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What does Advent mean to Christians?
In this guest blog, Rachel explains what makes advent such a special time for her.
"Christmas seems to get earlier every year. This year, I noticed the Christmas range on the shelves of my local supermarket on November 1st. It was as if the manager had cleared away the Halloween bits and pieces and put the Chocolate Oranges where the pumpkins had been sitting only 24 hours before.
"Over the next couple of weeks, ‘Merry Christmas Everyone,’ by Shakin’ Stevens found its way onto every shop playlist. Christmas had truly arrived.
"When everything proclaims that Christmas is here already – even in November – it can be easy to miss the beauty of advent. Advent is all about the wait. It’s a season in its own right which begins four Sundays before Christmas Day, when Christians celebrate Jesus' birth. Many people will have an advent calendar to help them count down the long days towards December 25th. And in churches up and down the country, hundreds of thousands of Christians take time to reflect on the long journey to Bethlehem, where Jesus Christ was born 2000 years ago.
"This journey began, not with a donkey or even an angel in Nazareth, but as far back as the garden of Eden. That was the time, soon after man’s arrival on earth, when things began to go wrong and the rule of sin took over. It was the time when it became clear that the world needed a Saviour, somebody who could put things back on track.
"The Old Testament shows this journey continuing with God’s people, who were called to live in a way that showed a watching world what true love and justice looked like. But no matter how they tried, they could not live up to the calling. So the ancient prophets proclaimed that God would send His own servant to show people the way, living a life that was right with God and with fellow humankind. So for hundreds of years, the people waited for this ‘Messiah,’ until one day, in a small town of no special importance, an angel appeared to a young unmarried woman and shared the world-shaking news that the Son of God was to be born through her.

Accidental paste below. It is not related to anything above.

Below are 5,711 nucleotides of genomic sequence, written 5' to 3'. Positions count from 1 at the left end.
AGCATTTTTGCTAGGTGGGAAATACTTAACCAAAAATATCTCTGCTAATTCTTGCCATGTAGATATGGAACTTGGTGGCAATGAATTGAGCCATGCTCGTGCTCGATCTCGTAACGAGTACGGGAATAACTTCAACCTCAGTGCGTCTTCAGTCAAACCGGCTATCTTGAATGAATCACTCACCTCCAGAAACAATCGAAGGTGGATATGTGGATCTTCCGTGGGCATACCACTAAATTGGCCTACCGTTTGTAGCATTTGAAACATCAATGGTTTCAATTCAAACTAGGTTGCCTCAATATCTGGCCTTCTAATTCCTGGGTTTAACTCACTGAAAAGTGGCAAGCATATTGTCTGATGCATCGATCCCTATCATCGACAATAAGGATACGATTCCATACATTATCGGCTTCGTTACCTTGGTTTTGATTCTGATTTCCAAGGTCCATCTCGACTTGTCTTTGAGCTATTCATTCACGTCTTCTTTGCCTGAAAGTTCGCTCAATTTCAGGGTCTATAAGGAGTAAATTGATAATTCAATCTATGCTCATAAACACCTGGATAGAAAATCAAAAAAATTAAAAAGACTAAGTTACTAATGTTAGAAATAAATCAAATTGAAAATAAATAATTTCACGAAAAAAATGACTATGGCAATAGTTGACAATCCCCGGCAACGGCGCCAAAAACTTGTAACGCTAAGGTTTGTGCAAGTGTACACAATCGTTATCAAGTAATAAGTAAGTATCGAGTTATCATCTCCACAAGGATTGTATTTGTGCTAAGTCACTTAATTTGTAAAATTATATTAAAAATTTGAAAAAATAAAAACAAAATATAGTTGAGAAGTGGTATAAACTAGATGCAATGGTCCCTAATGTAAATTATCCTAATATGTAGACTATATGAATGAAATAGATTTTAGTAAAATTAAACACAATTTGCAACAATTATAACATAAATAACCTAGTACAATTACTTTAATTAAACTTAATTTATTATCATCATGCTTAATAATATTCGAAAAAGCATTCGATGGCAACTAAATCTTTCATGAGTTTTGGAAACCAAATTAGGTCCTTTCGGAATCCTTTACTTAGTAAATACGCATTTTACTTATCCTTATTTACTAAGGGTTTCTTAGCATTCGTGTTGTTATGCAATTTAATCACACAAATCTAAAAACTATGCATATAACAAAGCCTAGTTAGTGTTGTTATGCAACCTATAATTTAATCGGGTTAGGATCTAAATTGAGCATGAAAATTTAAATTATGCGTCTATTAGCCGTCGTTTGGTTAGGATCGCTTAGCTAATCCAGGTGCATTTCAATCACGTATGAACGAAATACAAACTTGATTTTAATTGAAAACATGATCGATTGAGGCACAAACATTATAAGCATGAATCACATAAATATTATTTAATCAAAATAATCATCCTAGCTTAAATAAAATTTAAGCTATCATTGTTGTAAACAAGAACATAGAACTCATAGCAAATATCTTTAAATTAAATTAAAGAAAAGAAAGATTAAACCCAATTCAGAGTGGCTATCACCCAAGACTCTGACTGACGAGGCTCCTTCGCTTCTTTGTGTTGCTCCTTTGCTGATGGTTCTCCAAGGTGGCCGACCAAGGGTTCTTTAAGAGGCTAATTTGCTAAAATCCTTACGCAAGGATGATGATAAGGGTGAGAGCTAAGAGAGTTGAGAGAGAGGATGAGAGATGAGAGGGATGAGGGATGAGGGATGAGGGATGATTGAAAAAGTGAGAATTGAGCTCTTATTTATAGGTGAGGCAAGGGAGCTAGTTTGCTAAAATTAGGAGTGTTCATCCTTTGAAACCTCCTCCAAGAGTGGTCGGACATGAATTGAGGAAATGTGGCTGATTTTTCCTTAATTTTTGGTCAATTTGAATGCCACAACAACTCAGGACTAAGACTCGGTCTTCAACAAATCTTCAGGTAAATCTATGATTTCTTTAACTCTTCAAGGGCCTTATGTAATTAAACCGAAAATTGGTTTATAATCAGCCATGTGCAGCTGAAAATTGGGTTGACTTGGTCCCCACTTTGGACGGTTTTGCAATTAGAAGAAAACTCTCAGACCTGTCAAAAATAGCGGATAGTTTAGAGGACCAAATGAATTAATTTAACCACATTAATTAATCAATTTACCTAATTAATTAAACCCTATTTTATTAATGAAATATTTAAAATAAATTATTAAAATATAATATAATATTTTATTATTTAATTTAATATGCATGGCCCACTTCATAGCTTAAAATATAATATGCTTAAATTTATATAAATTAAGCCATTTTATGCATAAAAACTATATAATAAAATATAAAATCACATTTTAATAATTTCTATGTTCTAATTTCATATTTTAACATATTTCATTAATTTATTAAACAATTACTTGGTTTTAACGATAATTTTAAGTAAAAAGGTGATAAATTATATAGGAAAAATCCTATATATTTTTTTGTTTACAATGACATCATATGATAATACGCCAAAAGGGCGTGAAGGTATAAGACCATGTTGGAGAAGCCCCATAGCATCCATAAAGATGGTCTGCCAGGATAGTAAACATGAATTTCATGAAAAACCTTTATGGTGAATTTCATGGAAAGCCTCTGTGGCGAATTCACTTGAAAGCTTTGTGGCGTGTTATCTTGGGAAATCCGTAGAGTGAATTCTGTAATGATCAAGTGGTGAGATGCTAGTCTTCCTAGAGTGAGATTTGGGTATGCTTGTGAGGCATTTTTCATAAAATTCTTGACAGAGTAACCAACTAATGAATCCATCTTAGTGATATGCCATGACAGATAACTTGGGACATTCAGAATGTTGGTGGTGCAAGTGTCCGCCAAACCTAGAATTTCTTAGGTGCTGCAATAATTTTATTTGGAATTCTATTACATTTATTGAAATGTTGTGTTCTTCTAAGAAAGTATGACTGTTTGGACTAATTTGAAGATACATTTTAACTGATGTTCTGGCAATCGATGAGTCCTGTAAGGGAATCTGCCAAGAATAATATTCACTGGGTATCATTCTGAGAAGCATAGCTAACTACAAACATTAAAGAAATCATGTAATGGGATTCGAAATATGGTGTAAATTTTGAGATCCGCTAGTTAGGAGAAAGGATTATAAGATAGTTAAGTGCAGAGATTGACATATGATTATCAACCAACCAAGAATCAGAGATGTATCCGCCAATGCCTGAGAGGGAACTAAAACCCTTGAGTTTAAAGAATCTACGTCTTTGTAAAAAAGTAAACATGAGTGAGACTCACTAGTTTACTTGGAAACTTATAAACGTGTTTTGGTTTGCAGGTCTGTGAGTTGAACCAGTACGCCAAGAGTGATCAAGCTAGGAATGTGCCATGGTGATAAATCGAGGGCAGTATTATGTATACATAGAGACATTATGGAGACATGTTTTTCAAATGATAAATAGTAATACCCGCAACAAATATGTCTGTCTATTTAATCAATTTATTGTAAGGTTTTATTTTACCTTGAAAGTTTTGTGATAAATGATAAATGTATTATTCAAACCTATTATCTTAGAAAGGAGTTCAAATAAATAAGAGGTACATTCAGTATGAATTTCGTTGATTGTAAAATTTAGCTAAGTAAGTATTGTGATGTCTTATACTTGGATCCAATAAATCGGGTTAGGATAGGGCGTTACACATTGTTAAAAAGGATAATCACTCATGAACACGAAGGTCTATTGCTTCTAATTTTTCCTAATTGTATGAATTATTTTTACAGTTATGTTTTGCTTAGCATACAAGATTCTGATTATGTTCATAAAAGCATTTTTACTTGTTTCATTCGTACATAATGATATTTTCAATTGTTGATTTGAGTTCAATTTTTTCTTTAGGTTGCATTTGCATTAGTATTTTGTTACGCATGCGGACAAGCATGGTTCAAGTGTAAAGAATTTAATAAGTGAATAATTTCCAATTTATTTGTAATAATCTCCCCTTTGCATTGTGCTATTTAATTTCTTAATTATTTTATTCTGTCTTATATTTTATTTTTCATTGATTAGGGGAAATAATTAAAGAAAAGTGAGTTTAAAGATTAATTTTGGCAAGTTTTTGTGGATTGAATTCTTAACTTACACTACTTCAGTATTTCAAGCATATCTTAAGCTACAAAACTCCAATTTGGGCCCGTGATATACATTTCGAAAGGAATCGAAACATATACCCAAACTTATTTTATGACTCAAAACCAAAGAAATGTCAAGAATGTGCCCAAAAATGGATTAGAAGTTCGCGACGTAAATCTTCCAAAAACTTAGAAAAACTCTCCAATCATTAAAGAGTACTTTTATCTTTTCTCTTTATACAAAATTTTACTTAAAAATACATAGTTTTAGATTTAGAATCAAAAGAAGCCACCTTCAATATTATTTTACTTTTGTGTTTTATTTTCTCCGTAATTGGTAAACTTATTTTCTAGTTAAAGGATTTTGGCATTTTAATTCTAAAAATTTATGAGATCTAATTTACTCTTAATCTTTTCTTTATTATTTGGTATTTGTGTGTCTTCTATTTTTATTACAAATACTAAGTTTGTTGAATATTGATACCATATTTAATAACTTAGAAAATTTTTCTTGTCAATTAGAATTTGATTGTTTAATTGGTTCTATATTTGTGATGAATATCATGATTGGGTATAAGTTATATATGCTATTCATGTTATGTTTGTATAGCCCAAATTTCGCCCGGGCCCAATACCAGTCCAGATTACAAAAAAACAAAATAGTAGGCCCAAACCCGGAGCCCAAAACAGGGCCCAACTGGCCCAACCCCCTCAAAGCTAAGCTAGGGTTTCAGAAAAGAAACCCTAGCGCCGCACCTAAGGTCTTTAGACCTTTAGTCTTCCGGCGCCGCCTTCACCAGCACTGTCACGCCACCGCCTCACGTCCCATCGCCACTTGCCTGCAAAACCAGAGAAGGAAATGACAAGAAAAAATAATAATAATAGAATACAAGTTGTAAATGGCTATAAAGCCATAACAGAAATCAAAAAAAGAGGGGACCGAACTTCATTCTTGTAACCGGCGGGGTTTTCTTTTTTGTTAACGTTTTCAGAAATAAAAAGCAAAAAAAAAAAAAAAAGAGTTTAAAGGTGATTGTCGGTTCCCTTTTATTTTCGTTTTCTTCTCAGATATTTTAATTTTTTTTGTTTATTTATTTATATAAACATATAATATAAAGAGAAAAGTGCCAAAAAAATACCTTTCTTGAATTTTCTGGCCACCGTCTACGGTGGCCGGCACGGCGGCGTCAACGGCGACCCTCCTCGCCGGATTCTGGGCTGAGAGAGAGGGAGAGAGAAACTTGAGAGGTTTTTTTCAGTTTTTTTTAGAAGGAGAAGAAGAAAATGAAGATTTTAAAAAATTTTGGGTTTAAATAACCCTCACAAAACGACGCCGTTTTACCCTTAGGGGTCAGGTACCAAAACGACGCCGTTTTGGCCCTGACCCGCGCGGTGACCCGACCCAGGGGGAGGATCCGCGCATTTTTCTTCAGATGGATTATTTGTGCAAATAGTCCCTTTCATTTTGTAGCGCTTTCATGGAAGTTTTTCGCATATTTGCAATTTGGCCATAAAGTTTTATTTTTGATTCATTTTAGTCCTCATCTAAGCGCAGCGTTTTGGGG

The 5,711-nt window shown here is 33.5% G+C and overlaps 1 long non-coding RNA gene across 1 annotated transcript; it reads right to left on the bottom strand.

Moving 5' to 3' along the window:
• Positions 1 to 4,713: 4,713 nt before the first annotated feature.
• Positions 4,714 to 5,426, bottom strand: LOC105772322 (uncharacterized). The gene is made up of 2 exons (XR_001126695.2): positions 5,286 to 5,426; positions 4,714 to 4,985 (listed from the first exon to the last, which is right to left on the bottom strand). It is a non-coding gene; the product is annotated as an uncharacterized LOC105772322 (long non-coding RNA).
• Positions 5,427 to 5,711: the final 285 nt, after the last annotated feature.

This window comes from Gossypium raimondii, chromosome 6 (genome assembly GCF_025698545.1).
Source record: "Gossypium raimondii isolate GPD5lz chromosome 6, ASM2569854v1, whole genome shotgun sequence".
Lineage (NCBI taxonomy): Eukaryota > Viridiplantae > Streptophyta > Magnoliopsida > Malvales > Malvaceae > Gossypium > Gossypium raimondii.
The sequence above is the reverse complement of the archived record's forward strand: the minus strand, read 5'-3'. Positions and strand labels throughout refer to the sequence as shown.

"Waiting is often seen as a bad thing in our culture. We have microwaves and fast-food restaurants so that we can get a meal instantly. We download songs we like via our phones the same minute that we hear them. But in advent, the wait for Christmas is a good thing. It’s not just about looking forward to a big party and lots of presents to maximise your excitement levels.
As with Lent, it is a time to prepare the heart. Pressing ‘pause’ on a busy life to marvel again at this historic event that changed the course of the world, when God himself came to earth in human form - the incarnation - to ‘seek and save that which was lost.’ (Luke 19:10)
And remembering that this same God, who came to do wonders on earth 2000 years ago, wishes to do this today in those who wait for Him. In the words of my favourite carol, O Little Town of Bethlehem:
‘No ear may hear His coming, But in this world of sin, Where meek souls will receive him Still the dear Christ enters in.'
Waiting is often seen as a bad thing in our culture. But in advent, the wait for Christmas is a good thing. It is a time to prepare the heart, pressing ‘pause’ on a busy life to marvel again at this historic event that changed the course of the world: the incarnation.